Convening leading members of the oncology community in California to discuss precision medicine and identify proposed policy solutions that help improve patient outcomes.
On March 13 2019, 24 attendees, including multiple cancer advocacy organizations, oncologists, legislators, researchers, patient advocates, biotechnology experts and science officers and two representatives from the Personalized Medicine Coalition gathered at the California State Capitol to consider whether advances in precision medicine are supported by current policies.
The Four Topics
The discussion focused on barriers to precision medicine access in cancer care, emphasizing potential solutions and next steps across four key topics:
- Precision medicines are quickly being approved, challenging health professionals to stay abreast of new treatments and testing requirements to improve treatment decisions.
- Set standards for continuing medical education
- Embrace next generation sequencing, and test as much up front
- Improve health education quality and access
- Strengthen the pipeline of future practitioners via early access to STEM education – particularly in underserved communities – and make medical school more affordable
- Involve college administrators to upscale curriculums to serve emerging technology
- Address shortage of genetic counselors
- Laboratories are increasingly outsourcing testing to reduce investments in new platforms and expertise, which complicate turnaround time, sample collection and shipping.
- Allow pathologists to order tests vs waiting for authorization by oncologists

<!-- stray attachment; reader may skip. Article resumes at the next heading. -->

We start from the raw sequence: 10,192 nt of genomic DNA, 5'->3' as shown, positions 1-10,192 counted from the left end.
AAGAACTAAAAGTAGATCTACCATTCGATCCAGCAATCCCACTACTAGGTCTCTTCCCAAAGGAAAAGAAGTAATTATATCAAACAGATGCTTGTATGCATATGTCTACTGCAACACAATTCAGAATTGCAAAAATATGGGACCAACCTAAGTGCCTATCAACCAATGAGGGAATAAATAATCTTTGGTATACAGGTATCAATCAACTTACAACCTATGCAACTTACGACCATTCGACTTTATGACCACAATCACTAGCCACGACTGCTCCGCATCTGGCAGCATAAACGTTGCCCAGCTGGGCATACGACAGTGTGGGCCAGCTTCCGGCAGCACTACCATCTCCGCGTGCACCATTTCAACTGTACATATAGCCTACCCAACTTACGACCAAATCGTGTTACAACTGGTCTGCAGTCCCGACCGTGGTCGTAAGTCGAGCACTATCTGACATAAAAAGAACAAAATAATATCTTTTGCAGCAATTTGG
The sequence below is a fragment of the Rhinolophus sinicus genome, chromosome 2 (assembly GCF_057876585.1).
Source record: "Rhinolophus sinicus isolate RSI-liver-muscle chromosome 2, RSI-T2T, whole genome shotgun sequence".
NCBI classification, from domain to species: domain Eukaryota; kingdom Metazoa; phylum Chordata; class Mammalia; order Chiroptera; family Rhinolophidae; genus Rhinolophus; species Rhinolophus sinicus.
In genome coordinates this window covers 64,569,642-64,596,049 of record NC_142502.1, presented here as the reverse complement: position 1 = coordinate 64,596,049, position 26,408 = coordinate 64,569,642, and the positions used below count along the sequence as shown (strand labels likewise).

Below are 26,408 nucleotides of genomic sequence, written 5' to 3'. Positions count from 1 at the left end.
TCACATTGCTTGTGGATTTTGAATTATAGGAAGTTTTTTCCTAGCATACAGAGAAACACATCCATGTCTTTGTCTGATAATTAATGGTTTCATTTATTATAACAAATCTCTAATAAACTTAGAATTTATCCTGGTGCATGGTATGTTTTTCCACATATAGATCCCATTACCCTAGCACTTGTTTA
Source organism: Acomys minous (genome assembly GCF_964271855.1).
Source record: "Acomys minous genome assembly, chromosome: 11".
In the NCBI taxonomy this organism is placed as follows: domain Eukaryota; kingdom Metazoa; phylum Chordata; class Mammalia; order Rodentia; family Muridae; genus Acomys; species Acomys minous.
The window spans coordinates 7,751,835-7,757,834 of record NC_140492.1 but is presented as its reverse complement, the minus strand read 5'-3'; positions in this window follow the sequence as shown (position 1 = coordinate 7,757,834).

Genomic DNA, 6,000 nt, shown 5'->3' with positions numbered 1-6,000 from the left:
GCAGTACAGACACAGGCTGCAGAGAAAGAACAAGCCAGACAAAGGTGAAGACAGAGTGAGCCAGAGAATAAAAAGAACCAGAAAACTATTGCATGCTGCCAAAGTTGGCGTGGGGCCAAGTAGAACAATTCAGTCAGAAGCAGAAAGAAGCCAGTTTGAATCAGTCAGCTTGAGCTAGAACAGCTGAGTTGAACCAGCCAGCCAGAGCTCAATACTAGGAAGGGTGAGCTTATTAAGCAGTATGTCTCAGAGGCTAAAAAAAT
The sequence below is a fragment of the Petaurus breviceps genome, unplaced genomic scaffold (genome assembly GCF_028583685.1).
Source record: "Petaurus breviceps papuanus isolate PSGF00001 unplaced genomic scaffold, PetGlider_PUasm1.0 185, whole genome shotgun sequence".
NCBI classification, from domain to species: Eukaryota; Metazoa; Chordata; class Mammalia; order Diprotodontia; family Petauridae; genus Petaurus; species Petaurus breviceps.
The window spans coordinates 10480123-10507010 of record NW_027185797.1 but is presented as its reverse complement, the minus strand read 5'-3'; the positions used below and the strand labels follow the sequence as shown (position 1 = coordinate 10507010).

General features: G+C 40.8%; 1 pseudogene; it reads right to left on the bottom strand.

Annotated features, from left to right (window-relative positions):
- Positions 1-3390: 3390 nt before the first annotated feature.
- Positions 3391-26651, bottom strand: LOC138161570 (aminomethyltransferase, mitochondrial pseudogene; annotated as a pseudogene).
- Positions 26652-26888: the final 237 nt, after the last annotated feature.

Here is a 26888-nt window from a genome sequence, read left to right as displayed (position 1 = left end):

- Establish registries to collect and analyze data to identify trends in precision medicine treatment
- Give HCPs access to real-time and historical results to avoid repeat biopsies, costs and delays
- Promote greater access to labs and hospitals where testing can occur
- Incentivize FDA-approved tests instead of designated companion diagnostics
- High standards for demonstrating clinical and economic utility pose coverage barriers for testing despite high value of diagnostics in tying right treatment to right patients, resulting in better patient outcomes.
- Streamline and standardize prior authorization
- Standardize prior authorization forms
- Standardize comprehensive, cost-effective early testing
- Align health policy to screening quality measures
- Lack of new authorization requirements may limit testing access, particularly with BRCA testing where stringent requirements for hereditary testing may be mistakenly implemented for those only requiring the BRCA companion diagnostic and where lifetime limits on genetic tests may prevent a patient who has previously received germline BRCA testing to be re-tested for a somatic mutation
- Eliminate lifetime and annual limits on testing
- Allow pathologists greater latitude with ordering life-saving tests
- Eliminate test redundancy by improving data collection and linking tests
- Implement parity in screening & testing for men and women
- Standardize full multiple gene testing
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